# New Scientist Enigma 1780 and Python

Sometimes a body has to take a break from all this Software Engineering stuff and instead delve into some recretional programming, so with this in mind I decide to see if I could write a small python program to solve the New Scientist Enigma #1780. This enigma is kind of like suduku on an icosahedron of all things (a 20 faced thing).

Anyway it was just for fun and I wasn’t looking for the ‘best’ or most ‘elegant’ solution to the problem, just one that kinda worked! So I wrote a little program over Christmas which I got working (more or less).

I enjoyed the challenge decided to try my hand at future enigmas – only to find out that Enigma #1780 was the last one ever, the New Scientist is giving them up – which is a great pity seeing as I have only started to get interested in them.

Today I came across this site which has python solutions for tonnes of Enigmas including 1780, it was on this site that I learned that 1780 is the last enigma. They point out that there is a large archive of enigmas.

In an attempt to codify the puzzle, I decided think about the flattened out icosahedron (its net) as a grid of 4 rows of 5 triangles, in this way an individual triangle can be referenced using a pair of numbers (i, j), where i varies between 0 and 4 and specifies the triangle’s ‘column’ while j specifies its row. Next I tried to come up with some rules that would find the coordinates of all of the triangles ‘connected’ to the triangle at (i, j).

Once all of that is done solving the puzzle given a valid input net is a matter of finding an empty triangle, finding the set of numbers that can go into that triangle, picking one of these numbers and recursively solving the puzzle for the update net, if the recursive solve fails for that number we try the next number and so on….

Anyway, the solve() function is called like this:

solve(start_net, 0)

# # Try to solve New Scientist Enigma 1780 (the last one!) # # Run like: # # solve(start_net, 0) # all_values = {1, 2, 3, 4, 5} net_width = 5 net_height = 4; # get the value at (i, j) def value_at(net, a): i, j = a return net[i + j * net_width] # set the value at (i, j) def set_value_at(net, a, val): i, j = a net[i + j * net_width] = val # Create list to hold net values, initialised with zeros start_net = [0] * (net_height * net_width) # insert the starting values set_value_at(start_net, (0,0), 2) set_value_at(start_net, (0,1), 5) set_value_at(start_net, (0,3), 1) set_value_at(start_net, (4,0), 4) #set_value_at(start_net, (4,2), 3) set_value_at(start_net, (4,3), 2) # loop i around if i > net_width (modulo) def mi(i): return i % net_width # The connection rules for each row i_0 = [lambda i: (mi(i+1), 0), lambda i: (mi(i+2), 0), lambda i: (mi(i+3), 0), lambda i: (mi(i+4), 0), lambda i: (mi(i-1), 1), lambda i: (mi(i-1), 2), lambda i: (mi(i), 1), lambda i: (mi(i+1), 2), lambda i: (mi(i+1), 1)] i_3 = [lambda i: (mi(i+1), 3), lambda i: (mi(i+2), 3), lambda i: (mi(i+3), 3), lambda i: (mi(i+4), 3), lambda i: (mi(i-1), 2), lambda i: (mi(i), 1), lambda i: (mi(i), 2), lambda i: (mi(i+1), 1), lambda i: (mi(i+1), 2)] i_1 = [lambda i: (mi(i-1), 0), lambda i: (mi(i-1), 1), lambda i: (mi(i-1), 2), lambda i: (mi(i-1), 3), lambda i: (mi(i), 0), lambda i: (mi(i), 2), lambda i: (mi(i), 3), lambda i: (mi(i+1), 0), lambda i: (mi(i+1), 1)] i_2 = [lambda i: (mi(i), 0), lambda i: (mi(i), 1), lambda i: (mi(i), 3), lambda i: (mi(i-1), 2), lambda i: (mi(i-1), 3), lambda i: (mi(i+1), 0), lambda i: (mi(i+1), 1), lambda i: (mi(i+1), 2), lambda i: (mi(i+1), 3)] cons = [i_0, i_1, i_2, i_3] # is a connected to b? def connected(a,b): (i, j) = a if a == b: return True; return b in [d(i) for d in cons[j]] # gets a list of all triangle coordinates def all_triangles(): return [(i % net_width, i // net_width) for i in range(0,net_height*net_width) ] # gets a list of all triangles connectd to a def connected_triangles(a): return [b for b in all_triangles() if connected(a,b)] def find_loc_of_first_empty_triangle(net): try: index = net.index(0) return (index % net_width, index // net_width) except: return None # returns a list of all empty triangles def all_empty_triangles(net): return [a for a in all_triangles() if value_at(net, a) == 0] # returns the possible values (1..5) that can go into # the triangle a def possible_values(net, a): ct = connected_triangles(a) used_values = {value_at(net, t) for t in ct} return all_values - used_values - {value_at(net, a)} # solve given a valid input net def solve(net, depth): print ('solve, depth: ' + str(depth)) a = find_loc_of_first_empty_triangle(net) # if there are no free locations then the # net if full and we have finished if not a: print ('net is full ' + str(net)) return net # get list of possible values for this triangle possible = possible_values(net, a) # If we can't make a move then we need # to backtrack if not possible: print ('No more possible moves for ' + str(a)) return [] for v in possible: # create a copy of our current net new_net = list(net) set_value_at(new_net, a, v) result_net = solve(new_net, depth+1) if result_net: return result_net return [] if __name__ == "__main__": res = solve(start_net, 0) #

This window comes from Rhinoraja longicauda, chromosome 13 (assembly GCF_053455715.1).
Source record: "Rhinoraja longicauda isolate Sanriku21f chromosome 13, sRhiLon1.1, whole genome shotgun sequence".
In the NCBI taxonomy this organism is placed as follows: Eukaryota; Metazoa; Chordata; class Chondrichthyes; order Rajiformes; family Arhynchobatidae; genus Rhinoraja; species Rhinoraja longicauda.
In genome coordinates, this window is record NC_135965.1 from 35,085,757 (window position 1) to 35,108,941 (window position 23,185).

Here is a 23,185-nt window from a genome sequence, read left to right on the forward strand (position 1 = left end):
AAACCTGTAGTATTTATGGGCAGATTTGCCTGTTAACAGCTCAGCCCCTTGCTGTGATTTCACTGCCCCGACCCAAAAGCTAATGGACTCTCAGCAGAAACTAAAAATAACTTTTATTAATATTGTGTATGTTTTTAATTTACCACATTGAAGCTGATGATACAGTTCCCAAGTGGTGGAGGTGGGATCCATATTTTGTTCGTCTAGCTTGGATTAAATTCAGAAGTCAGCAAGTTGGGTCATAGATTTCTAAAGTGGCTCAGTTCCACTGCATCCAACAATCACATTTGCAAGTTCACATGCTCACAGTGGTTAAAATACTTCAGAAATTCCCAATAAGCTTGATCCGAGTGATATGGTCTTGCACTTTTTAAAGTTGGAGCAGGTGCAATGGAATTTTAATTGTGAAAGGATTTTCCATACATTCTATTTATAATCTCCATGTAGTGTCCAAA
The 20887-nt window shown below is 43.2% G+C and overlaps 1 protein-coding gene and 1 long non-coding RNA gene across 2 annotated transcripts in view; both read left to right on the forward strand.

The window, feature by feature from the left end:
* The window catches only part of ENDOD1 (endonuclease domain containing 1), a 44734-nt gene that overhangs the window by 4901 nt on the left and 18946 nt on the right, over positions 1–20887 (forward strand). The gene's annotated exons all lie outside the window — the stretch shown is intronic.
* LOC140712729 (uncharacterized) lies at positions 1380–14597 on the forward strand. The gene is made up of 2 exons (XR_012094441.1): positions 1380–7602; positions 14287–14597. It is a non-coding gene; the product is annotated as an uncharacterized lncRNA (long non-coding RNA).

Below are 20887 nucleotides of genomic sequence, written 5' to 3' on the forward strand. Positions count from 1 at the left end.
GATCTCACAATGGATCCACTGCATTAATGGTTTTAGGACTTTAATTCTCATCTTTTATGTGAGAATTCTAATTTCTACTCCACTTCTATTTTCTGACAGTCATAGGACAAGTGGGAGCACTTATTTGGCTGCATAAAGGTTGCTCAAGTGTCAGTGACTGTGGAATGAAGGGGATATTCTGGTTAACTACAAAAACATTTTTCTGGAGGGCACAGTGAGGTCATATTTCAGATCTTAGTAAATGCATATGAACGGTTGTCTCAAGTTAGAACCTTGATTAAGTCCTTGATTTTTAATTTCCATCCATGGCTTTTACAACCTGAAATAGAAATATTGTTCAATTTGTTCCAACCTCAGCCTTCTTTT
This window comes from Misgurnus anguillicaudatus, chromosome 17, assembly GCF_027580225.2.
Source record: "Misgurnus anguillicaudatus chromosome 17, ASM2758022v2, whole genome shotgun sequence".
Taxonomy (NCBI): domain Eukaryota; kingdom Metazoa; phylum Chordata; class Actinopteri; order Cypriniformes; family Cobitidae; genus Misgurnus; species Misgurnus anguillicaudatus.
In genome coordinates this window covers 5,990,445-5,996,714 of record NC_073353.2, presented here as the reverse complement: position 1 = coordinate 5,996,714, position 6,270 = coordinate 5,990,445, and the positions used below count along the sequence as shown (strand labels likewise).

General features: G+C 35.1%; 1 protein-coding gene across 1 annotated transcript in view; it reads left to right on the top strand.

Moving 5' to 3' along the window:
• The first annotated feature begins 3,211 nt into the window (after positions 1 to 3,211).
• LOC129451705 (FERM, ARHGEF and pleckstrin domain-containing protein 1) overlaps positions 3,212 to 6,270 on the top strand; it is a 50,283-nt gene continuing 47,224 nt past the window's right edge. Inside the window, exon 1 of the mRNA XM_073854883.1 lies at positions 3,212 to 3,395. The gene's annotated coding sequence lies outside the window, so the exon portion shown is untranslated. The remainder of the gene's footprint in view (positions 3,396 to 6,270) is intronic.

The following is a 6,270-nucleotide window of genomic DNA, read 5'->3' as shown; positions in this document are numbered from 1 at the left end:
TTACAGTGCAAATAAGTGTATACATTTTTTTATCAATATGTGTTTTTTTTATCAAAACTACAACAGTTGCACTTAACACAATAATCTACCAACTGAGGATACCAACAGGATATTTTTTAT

**Update, 07/02/2014**

The answer to this Enigma as announced here is: 324125, thankfully the same as that announced by the Python program! Unfortunately I didn’t win the competition, but I had loads of fun trying to write some software to solve it! I might try a Haskell version next if I find the time…

Thanks for visiting the Enigmatic Code site. Sorry it was the bearer of bad news about the termination of Enigma in New Scientist, but if you are interested in programming solutions to old Enigma puzzles there are over 600 puzzles available on the site to choose from, and I will keep adding old puzzles from the archive as I find them (there are over 1100 to go).

Feel free to leave comments on any of the puzzles.